A former girlfriend had said that, if Hollywood ever made a movie of Kenny’s life, the only star pretty enough to play him on the screen was Pierce Brosnan. That had sent Kenny right through the roof. Not because she’d called him pretty, which he could sort of understand, but her casting choice. He’d told her right then that the only way he’d ever let Pierce Brosnan play him was if they rumpled Pierce up first, got rid of that prissy foreign accent, then fed him enough chicken-fried steak so he didn’t look like the first storm out of West Texas would blow him over. But most of all, they’d have to teach old Pierce exactly how God intended for a man to swing a golf club.

All the walking was making him tired.

He stopped to rest at a cart selling nuts and candy, bought himself some Jelly Bellys, flirted just enough with the Mexican cutie working there to convince her to pull out the banana-flavored ones. Although he liked his Jelly Bellys mixed up, he didn’t like the banana, but, since it took too much effort to pull them out himself, he generally tried to talk someone else into doing it. If that didn’t work, he just ate ’em.

The British Airways gate was deserted, so he leaned against one of the support columns, pulled a handful of Jelly Bellys from the bag, and tilted them into his mouth while he thought about things, mainly how much he wanted to wring the neck of a certain Francesca Serritella Day Beaudine, celebrity wife of the Antichrist acting PGA commissioner, and a woman who was supposed to be his friend.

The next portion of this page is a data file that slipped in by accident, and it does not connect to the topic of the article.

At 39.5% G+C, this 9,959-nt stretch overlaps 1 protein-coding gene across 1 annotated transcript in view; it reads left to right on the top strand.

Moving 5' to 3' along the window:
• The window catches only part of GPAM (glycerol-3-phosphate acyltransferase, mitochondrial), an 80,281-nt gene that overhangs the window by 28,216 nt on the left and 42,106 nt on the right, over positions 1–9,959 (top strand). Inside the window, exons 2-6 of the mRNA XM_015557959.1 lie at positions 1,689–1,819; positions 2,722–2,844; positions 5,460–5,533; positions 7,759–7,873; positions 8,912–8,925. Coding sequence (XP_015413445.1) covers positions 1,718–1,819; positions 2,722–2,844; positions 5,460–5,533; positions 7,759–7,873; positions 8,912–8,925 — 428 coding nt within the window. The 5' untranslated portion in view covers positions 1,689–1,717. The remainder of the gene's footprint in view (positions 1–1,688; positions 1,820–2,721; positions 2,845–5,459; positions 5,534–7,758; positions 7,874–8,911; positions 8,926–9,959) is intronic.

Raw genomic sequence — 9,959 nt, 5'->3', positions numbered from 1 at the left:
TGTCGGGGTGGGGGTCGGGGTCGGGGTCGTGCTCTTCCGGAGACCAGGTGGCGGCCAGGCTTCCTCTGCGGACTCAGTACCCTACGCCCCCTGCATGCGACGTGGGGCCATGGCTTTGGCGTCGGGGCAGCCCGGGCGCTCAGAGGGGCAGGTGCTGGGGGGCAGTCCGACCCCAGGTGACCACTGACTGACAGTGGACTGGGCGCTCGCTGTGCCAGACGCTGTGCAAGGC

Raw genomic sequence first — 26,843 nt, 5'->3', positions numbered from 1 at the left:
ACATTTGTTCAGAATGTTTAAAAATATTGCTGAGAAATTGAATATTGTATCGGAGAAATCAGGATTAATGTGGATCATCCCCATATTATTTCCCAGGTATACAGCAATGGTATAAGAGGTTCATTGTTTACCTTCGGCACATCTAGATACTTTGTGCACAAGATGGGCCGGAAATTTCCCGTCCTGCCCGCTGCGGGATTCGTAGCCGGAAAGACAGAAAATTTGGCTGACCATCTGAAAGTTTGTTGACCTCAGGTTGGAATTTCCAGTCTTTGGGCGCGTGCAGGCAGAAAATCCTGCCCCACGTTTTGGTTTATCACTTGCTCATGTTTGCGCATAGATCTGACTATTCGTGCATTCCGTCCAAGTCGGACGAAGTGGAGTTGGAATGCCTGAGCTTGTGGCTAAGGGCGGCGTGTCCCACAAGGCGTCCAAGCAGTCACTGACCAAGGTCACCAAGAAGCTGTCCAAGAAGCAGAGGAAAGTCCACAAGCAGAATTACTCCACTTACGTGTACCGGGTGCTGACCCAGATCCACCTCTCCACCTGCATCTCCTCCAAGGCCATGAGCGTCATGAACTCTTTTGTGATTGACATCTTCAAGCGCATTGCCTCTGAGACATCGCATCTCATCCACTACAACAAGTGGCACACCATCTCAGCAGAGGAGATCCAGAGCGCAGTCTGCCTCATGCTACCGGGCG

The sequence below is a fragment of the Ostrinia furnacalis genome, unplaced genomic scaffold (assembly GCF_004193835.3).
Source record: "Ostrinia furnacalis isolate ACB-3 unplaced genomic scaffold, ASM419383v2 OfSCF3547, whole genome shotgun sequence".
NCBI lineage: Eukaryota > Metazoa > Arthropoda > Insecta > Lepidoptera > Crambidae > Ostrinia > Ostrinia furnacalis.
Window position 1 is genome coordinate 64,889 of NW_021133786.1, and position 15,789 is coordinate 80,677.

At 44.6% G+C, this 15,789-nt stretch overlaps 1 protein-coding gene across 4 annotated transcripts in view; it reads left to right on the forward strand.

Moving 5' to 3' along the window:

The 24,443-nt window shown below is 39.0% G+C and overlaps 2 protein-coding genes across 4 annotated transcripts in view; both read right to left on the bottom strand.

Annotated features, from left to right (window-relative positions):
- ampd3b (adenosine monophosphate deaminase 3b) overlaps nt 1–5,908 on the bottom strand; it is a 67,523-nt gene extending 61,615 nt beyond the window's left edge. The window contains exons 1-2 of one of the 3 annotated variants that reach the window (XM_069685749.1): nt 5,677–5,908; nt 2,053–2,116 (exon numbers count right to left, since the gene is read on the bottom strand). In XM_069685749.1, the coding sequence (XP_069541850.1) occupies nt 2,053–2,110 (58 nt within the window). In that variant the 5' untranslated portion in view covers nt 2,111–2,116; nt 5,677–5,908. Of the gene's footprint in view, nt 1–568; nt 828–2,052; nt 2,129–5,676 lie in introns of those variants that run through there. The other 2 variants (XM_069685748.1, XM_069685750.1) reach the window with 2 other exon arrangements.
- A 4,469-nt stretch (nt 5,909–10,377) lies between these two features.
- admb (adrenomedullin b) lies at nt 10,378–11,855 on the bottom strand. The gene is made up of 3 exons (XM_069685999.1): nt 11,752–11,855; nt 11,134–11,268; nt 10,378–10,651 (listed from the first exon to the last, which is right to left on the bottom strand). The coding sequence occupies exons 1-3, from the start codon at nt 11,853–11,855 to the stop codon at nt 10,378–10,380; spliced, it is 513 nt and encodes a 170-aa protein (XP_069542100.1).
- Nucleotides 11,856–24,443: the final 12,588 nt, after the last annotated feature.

“Just do this one small favor for me, Kenny,” she’d said. “If you’ll take care of Emma for the next two weeks, I guarantee I’ll talk Dallie into cutting the length of your suspension. You’ll miss the Masters, but—”

“Now, how are you gonna do that?” he’d inquired.

“Never question my methods when it comes to dealing with my husband.”

He didn’t. Everybody knew that Francesa didn’t have to do much more than look at Dallie Beaudine to melt him down, even though they’d been married for twelve years.

A high-pitched child’s squeal, followed by a cheerful British voice, distracted him.

“Do let go of your sister’s hair, Reggie, or I shall be quite cross with you. And there’s no need to carry on so, Penny. If you hadn’t licked him, he wouldn’t have hit you.”

He turned around, then grinned as he saw a woman barreling around the corner with two young children in tow. The first thing he noticed was her hat, a perky little straw number with a turned-up brim and a cluster of cherries bobbing at the center. She wore a gauzy green skirt printed with roses and a loose-fitting rose-colored top that matched a pair of trim little flats.

In one hand she clutched a young boy, along with a purse the size of Montana. In the other hand, she held a mean-faced little girl, an umbrella that was printed with more flowers, and a raspberry-red tote bag bulging with newspapers, books, and another colorful umbrella. Her light brown hair curled this way and that from beneath the brim of her hat, and whatever makeup she’d started out the day with had long ago worn off.